A recent article in the Orange County Register took issue California’s obscure but cash-heavy “Special Districts” asking the question “who is watching the billions of taxpayer dollars that fall into their really big piggy banks every year?”
While not a new question, it is one of the ultimate importance for the Engineering Contractors’ Association Government Affairs Committee’s emphasis on working with “local” agencies and governments.
It is also, oddly enough, a likely big-time political issue in Sacramento and big city halls around the state. Why? If these power centers see a pile of cash laying around they try to grab it. The dissolution of Redevelopment agencies under Governor Brown is the most recent example of this practice.
Measure of Success
Authorized by law since 1945, the agencies were responsible for such success stories as Old Pasadena and San Diego’s Gaslamp Quarter, but success often makes you a target in California. The redevelopment groups were dissolved by legislation passed and signed in summer 2011, which, backed by a unanimous ruling handed down in record time that same year by the California Supreme Court, threw 400+ redevelopment agencies out of business. The money that was going to the redevelopment agencies benefited sagging state budget coffers, still in the doldrums from the Crash of 2008, but taking it away hobbled local economic development and housing programs.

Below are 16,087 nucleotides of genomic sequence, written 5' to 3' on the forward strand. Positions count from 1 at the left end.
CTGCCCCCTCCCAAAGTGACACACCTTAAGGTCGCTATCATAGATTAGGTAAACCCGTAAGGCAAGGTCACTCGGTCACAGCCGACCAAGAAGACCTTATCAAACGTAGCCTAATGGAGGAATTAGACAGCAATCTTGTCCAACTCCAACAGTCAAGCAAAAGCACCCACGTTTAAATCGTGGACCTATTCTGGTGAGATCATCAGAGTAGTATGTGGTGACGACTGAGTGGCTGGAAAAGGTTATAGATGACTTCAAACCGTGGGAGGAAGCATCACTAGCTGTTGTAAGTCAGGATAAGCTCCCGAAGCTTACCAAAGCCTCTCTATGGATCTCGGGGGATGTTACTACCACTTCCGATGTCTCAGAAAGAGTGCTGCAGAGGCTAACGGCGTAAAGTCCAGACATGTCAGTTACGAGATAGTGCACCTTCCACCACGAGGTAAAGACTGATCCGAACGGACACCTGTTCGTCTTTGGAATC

The redevelopment agencies controlled a meager $5 billion a year in tax revenue—chump changed compared to the $100s of billions handled by special districts.
That’s where the rub is. The OC Register piece quotes anonymous “good-government advocates” who claim the special districts a “have abused the public trust by hoarding vast sums of money.” The paper’s position on the issue is pretty clear from the headline: Billions pile up in special district accounts while critics say many should dissolve.”
ECA does not share in that view. We like working with local agencies and special districts (people we know) as opposed to faceless state and big city bureaucrats who would inherit the money, which mostly goes to water, sewer and transportation infrastructure.
To that end, we are partnering with the Southern California Partnership for Jobs to measure the existing state of special districts in our 12-county area, from a standpoint of current reserve funding with a view to getting more of that money scheduled for public improvements now, before the state starts shaking their piggy banks.
We will be ever vigilant on this issue and keep you informed if and when things change significantly.
By Dave Sorem, P.E. ECA Government Affairs Chairman email: [email protected]